FRB Dallas Home » Research & Data »Energy » 2013 »Surging U.S. Oil Production Puts Downward Pressure on Domestic Crude Prices

Research Publications
Quarterly Energy Update

Surging U.S. Oil Production Puts Downward Pressure on Domestic Crude Prices

Fourth Quarter 2013 · Update in PDF PDF

Domestic and international crude oil prices diverged in the fourth quarter (Chart 1). West Texas Intermediate (WTI), the domestic benchmark price, averaged $97 per barrel during the quarter, while Light Louisiana Sweet (LLS), which is traded on the Gulf Coast, averaged $101. Brent, the global benchmark, averaged $109. LLS crude oil prices generally follow Brent closely, but LLS traded at a discount to Brent in the quarter as continued production growth in the U.S., along with refinery maintenance, pushed domestic prices lower.

While the average price of WTI was lower in the fourth quarter than in the third, it was 4 percent higher for all of 2013 than for 2012. WTI averaged almost $98 per barrel in 2013. However, Brent averaged $109 this year, 3 percent below its 2012 average (Table 1). Prices for oil products in the U.S. followed the Brent trend and were lower on average in 2013 than in 2012. U.S. retail prices for regular gasoline averaged $3.51 per gallon in 2013, 3 percent below the 2012 average, and the U.S. Energy Information Administration (EIA) expects gasoline to decline further to $3.43 in 2014. Retail diesel prices averaged $3.92 in 2013, down 1 percent from their 2012 average.

Table 1
Petroleum Price Changes Mixed; Natural Gas Prices Up from Last Year
2013 average
2013 high
2013 low
2012 average
2012 high
2012 low
Percent change 2012–13
West Texas Intermediate crude oil
($ per barrel)
Brent crude oil
($ per barrel)
Henry Hub natural gas
($ per MMBtu)
U.S. retail gasoline
($ per gallon)
U.S. retail diesel
($ per gallon)
SOURCES: Wall Street Journal; Energy Information Administration.


Gasoline prices in fourth quarter 2013 are sharply lower than they were this time last year. The national average retail price in October was almost 40 cents lower than last year’s price. Over the past month, gasoline prices have been pushed higher by rising export demand for petroleum products, slightly higher Brent prices and, possibly, stronger-than-expected demand from U.S. consumers. Despite this, the U.S. average retail gasoline price remains below year-ago levels (Chart 2).

International Supply and Demand

Global consumption of oil products increased year-over-year in the third quarter (Chart 3). Preliminary data for the fourth quarter show lower growth rates than those seen in the third quarter. Consumption growth in countries outside the Organization for Economic Cooperation and Development (OECD) has softened somewhat over the past few quarters, while OECD consumption has increased on the strength of U.S. and European demand. U.S. demand has been particularly strong.

Total oil supply for the Organization of the Petroleum Exporting Countries (OPEC) is forecast to be 35.4 million barrels per day (b/d) in fourth quarter 2013, according to the EIA. This is 0.6 million b/d below third quarter 2013 and fourth quarter 2012. Supply disruptions in Libya continue to be a major source of decline, with third-quarter production 0.8 million b/d below third quarter 2012. Since the end of July, prolonged strikes and protests have blocked oil exports and caused production to be cut at major oil fields in Libya.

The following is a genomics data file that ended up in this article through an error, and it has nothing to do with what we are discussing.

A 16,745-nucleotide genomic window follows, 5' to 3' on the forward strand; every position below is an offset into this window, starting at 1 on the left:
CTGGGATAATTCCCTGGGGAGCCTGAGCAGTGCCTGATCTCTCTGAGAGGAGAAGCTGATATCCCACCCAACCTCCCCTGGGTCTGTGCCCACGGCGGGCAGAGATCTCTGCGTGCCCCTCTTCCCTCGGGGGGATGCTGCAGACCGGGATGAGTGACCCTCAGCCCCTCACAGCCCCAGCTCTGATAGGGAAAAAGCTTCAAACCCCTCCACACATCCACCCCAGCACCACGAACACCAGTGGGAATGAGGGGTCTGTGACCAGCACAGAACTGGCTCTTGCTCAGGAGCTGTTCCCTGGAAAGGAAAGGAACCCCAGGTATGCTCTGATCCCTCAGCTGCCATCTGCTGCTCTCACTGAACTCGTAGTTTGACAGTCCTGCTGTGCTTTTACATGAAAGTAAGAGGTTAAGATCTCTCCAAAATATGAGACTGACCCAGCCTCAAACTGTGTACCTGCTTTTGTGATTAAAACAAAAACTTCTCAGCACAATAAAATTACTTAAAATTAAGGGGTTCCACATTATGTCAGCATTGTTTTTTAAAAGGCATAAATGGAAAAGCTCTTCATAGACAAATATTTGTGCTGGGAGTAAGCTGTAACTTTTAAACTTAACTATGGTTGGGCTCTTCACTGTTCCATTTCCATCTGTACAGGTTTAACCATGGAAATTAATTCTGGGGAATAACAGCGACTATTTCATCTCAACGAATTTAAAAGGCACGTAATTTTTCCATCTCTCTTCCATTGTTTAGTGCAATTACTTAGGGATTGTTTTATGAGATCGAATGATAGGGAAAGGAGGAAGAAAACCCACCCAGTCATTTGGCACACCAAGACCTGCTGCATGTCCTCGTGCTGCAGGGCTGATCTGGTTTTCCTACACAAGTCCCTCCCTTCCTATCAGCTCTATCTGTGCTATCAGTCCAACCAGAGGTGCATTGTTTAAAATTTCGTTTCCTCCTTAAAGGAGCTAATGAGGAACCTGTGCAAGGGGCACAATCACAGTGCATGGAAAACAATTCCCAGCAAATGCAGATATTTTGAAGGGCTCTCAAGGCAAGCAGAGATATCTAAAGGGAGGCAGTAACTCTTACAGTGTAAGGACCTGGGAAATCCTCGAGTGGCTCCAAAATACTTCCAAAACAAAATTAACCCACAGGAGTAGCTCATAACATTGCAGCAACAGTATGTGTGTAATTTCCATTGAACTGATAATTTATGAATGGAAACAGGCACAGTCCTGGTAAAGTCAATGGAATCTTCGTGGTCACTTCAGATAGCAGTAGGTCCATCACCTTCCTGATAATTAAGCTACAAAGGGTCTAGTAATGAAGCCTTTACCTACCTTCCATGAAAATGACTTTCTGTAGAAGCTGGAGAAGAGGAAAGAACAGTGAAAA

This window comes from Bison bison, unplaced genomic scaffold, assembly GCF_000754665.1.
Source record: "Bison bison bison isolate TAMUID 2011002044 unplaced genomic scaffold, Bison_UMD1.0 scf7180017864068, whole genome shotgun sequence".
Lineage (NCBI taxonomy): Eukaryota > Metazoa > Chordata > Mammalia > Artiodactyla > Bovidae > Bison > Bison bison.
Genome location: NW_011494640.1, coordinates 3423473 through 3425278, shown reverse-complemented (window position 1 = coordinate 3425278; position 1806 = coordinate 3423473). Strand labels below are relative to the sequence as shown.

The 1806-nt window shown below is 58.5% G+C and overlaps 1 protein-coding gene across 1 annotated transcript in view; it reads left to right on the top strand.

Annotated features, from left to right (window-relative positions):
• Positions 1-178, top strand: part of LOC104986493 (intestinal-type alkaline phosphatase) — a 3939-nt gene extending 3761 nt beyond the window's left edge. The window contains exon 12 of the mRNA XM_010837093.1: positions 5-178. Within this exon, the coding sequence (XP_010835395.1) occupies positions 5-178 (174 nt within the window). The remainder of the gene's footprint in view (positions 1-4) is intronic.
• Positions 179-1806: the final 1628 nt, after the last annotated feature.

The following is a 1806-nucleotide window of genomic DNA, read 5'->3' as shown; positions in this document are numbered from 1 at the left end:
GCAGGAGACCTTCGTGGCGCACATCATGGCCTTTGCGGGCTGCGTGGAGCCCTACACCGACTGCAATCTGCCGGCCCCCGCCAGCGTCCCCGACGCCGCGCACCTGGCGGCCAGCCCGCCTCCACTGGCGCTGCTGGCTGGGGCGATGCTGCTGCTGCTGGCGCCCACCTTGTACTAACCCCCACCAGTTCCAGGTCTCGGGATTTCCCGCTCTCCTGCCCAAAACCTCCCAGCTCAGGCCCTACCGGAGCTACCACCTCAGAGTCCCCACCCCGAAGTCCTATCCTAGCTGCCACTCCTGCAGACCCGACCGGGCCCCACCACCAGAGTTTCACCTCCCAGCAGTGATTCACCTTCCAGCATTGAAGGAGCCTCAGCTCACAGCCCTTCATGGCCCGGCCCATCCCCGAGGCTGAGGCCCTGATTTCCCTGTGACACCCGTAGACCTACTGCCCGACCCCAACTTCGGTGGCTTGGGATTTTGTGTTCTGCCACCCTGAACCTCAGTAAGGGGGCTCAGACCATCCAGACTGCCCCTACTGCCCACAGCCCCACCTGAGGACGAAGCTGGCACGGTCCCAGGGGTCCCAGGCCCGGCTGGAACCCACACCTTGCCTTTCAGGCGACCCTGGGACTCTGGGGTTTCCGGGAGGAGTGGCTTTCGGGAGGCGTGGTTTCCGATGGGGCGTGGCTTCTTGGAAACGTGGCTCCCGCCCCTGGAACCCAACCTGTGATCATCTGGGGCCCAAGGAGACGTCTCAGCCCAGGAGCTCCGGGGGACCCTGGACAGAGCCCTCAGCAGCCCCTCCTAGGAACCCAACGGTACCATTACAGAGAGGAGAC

The November Joint Plan of Action agreement on Iran with the five permanent members of the United Nations Security Council plus Germany did not affect existing sanctions on Iranian crude oil sales. Therefore, the deal should have minimal impact on oil production in Iran and global oil supplies, at least for the foreseeable future. Iranian crude oil exports have declined to 1 million b/d in recent months.

U.S. Energy Indicators

U.S. crude oil production increased in the fourth quarter, according to supply estimates from the EIA. Production reached 8 million b/d in November, the highest level since 1988. The EIA expects production to average 8.5 million b/d in 2014. The Eagle Ford Shale and Permian Basin in Texas and Bakken Shale in North Dakota accounted for the bulk of the growth (Chart 4).

Consumption of motor gasoline in the U.S. was better than expected in third quarter 2013, and estimates suggest fourth-quarter demand may also exceed expectations (Chart 5). The EIA expects gasoline consumption to rise 1 percent in 2013 over 2012 and to fall 0.4 percent in 2014 as increases in overall fuel efficiency outpace growth in highway travel.

Natural Gas

The Henry Hub natural gas spot price increased to an average of $3.79 per million British thermal units in fourth quarter 2013, reflecting higher demand as a result of colder weather. This is a 24 cent increase over the third-quarter average and 40 cents more than fourth quarter 2012.

Higher natural gas prices, coupled with relatively unchanged coal prices this year, contributed to a decline in natural gas used for electricity generation. Natural gas used for power generation is expected to be 10 percent lower in 2013 than 2012 and to decrease by another 1 percent in 2014.

Natural gas production continued to grow during the fourth quarter. Much of this growth is due to surging production in the Marcellus Shale and Eagle Ford, which posted year-over-year production gains of 39 and 33 percent, respectively (Chart 6).

Amy Jordan and Michael Plante

About the Authors

Jordan is a research analyst and Plante is a research economist in the Research Department at the Federal Reserve Bank of Dallas.


Federal Reserve Bank of Dallas Seal
Federal Reserve Bank of Dallas

2200 N. Pearl St., Dallas, Texas 75201 | 214.922.6000 or 800.333.4460
Disclaimer / Privacy Policy

Federal Reserve Centennial